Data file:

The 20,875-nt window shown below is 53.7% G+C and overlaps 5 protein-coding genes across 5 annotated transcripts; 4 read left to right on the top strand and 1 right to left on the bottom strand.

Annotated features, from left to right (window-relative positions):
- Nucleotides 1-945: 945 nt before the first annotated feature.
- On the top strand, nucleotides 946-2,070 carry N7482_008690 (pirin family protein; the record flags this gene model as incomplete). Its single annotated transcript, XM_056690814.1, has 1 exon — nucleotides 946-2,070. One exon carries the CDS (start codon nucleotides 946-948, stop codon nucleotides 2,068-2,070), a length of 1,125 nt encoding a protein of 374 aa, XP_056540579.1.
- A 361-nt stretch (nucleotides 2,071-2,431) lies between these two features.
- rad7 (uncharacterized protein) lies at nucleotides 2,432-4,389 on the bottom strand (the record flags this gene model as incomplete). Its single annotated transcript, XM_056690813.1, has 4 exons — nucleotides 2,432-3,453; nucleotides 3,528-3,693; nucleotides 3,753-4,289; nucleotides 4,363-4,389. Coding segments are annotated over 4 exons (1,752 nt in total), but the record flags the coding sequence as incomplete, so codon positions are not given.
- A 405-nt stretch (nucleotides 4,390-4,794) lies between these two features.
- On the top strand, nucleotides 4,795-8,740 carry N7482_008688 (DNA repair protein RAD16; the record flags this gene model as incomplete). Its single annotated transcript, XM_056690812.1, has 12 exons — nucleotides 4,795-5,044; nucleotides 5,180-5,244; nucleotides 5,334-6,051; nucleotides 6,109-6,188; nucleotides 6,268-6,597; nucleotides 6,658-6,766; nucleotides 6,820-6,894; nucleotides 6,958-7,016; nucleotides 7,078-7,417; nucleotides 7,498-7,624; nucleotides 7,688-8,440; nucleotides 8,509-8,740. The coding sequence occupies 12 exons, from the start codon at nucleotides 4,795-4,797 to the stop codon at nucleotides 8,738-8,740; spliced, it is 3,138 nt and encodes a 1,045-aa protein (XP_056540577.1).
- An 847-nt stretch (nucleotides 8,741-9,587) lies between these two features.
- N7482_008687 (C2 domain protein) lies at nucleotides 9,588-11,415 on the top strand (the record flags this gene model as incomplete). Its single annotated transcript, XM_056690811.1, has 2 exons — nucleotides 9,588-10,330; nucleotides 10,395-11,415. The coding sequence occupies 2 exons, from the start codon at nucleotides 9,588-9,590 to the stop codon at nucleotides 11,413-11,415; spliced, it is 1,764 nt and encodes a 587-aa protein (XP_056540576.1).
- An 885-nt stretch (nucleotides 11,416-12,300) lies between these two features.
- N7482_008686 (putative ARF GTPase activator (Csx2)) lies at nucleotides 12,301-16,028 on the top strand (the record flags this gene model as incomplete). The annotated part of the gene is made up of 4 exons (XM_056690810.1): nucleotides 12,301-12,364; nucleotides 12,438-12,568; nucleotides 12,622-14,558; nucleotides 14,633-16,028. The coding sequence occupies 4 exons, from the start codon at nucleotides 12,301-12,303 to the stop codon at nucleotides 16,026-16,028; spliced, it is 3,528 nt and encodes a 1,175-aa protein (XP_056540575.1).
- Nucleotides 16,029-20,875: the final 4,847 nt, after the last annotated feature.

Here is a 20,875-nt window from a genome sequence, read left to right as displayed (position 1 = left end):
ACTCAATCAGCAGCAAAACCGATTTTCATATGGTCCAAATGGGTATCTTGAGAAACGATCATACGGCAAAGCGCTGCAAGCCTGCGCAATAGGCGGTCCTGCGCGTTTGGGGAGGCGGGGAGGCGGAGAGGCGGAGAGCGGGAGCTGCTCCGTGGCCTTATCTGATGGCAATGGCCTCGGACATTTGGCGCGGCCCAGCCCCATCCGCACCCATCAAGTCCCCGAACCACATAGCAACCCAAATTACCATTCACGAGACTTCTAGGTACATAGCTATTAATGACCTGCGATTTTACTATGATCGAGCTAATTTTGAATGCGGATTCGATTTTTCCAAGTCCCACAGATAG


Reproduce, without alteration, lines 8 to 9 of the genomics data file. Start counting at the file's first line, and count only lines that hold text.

- On the top strand, nucleotides 4,795-8,740 carry N7482_008688 (DNA repair protein RAD16; the record flags this gene model as incomplete). Its single annotated transcript, XM_056690812.1, has 12 exons — nucleotides 4,795-5,044; nucleotides 5,180-5,244; nucleotides 5,334-6,051; nucleotides 6,109-6,188; nucleotides 6,268-6,597; nucleotides 6,658-6,766; nucleotides 6,820-6,894; nucleotides 6,958-7,016; nucleotides 7,078-7,417; nucleotides 7,498-7,624; nucleotides 7,688-8,440; nucleotides 8,509-8,740. The coding sequence occupies 12 exons, from the start codon at nucleotides 4,795-4,797 to the stop codon at nucleotides 8,738-8,740; spliced, it is 3,138 nt and encodes a 1,045-aa protein (XP_056540577.1).
- An 847-nt stretch (nucleotides 8,741-9,587) lies between these two features.